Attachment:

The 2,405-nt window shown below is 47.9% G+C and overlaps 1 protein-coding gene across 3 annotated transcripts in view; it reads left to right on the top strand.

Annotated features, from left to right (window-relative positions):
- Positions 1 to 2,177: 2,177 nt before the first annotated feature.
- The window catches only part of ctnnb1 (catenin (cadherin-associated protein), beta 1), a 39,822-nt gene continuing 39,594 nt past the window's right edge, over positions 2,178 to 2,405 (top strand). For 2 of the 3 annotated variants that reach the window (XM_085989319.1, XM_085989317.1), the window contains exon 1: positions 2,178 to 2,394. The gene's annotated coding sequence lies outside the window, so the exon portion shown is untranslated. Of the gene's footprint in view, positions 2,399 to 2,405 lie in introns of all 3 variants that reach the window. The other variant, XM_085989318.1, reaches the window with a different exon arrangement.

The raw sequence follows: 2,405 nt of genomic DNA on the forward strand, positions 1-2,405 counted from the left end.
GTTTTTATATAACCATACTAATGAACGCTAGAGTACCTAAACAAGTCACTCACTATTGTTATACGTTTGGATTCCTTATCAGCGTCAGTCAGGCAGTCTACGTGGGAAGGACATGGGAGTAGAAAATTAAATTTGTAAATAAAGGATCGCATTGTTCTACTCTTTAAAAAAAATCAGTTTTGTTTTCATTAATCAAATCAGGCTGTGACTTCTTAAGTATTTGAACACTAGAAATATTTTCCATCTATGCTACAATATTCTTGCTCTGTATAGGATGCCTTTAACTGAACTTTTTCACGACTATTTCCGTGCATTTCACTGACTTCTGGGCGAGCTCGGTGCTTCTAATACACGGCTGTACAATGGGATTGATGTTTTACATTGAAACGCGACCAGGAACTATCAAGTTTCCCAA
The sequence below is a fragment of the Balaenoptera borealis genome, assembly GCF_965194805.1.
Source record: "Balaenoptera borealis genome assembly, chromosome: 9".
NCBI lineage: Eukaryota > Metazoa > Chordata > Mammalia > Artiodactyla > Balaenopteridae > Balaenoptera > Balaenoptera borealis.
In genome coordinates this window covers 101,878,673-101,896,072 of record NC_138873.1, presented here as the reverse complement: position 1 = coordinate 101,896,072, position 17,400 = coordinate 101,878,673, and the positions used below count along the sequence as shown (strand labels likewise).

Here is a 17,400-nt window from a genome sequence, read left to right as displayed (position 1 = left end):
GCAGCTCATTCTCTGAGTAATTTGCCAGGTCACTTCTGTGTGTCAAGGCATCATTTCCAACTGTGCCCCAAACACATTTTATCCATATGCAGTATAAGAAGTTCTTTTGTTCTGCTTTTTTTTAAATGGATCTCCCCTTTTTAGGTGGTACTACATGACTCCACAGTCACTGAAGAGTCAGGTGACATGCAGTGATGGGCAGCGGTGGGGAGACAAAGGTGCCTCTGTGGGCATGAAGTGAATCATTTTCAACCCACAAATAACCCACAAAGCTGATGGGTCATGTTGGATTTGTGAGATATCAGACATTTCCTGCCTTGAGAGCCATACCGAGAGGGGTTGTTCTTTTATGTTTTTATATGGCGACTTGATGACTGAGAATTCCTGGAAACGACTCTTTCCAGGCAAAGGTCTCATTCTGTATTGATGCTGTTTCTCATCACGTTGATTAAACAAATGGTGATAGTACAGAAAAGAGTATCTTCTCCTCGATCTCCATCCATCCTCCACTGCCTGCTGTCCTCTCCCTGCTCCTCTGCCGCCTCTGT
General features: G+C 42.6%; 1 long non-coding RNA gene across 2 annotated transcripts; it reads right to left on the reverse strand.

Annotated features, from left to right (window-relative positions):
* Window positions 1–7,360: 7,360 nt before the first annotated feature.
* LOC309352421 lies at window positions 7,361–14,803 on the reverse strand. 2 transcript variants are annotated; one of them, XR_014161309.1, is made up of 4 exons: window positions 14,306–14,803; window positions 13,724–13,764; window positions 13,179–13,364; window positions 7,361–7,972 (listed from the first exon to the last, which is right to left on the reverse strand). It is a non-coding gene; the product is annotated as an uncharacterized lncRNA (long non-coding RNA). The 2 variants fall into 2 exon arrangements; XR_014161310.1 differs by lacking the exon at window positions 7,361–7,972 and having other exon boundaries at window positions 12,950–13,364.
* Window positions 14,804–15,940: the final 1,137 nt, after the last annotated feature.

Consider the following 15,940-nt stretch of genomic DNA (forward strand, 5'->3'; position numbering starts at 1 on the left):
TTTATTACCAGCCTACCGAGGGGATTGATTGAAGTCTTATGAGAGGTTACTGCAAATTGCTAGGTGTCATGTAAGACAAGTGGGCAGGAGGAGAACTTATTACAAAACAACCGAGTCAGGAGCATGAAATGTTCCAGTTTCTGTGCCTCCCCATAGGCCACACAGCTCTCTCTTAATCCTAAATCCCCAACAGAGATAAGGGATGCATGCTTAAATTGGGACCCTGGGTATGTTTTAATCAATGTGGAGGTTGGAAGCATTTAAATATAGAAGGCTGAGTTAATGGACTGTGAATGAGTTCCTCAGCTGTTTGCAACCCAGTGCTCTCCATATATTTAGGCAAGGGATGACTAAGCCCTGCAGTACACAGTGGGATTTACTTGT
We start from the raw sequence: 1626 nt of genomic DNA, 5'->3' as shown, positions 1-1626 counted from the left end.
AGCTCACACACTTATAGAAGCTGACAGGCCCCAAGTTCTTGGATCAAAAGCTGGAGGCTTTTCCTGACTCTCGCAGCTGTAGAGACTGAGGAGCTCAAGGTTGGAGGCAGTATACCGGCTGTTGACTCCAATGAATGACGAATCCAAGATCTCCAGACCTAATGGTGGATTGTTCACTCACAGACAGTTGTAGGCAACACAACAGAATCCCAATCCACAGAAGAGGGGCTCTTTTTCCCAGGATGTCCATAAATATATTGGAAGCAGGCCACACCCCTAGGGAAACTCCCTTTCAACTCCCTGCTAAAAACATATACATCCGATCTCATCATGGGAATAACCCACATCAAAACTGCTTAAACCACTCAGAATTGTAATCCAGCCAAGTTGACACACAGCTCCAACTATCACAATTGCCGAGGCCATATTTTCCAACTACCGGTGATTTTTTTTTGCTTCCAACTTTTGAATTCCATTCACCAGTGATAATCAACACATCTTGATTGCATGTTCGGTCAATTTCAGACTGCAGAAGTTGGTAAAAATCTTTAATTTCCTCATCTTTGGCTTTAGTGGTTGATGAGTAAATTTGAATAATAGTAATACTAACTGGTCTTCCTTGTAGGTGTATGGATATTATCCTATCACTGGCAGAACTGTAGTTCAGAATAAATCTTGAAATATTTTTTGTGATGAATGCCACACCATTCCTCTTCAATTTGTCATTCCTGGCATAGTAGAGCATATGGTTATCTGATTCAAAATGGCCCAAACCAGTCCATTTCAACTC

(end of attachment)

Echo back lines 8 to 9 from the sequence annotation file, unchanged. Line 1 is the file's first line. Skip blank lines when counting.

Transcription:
Source record: "Balaenoptera borealis genome assembly, chromosome: 9".
NCBI lineage: Eukaryota > Metazoa > Chordata > Mammalia > Artiodactyla > Balaenopteridae > Balaenoptera > Balaenoptera borealis.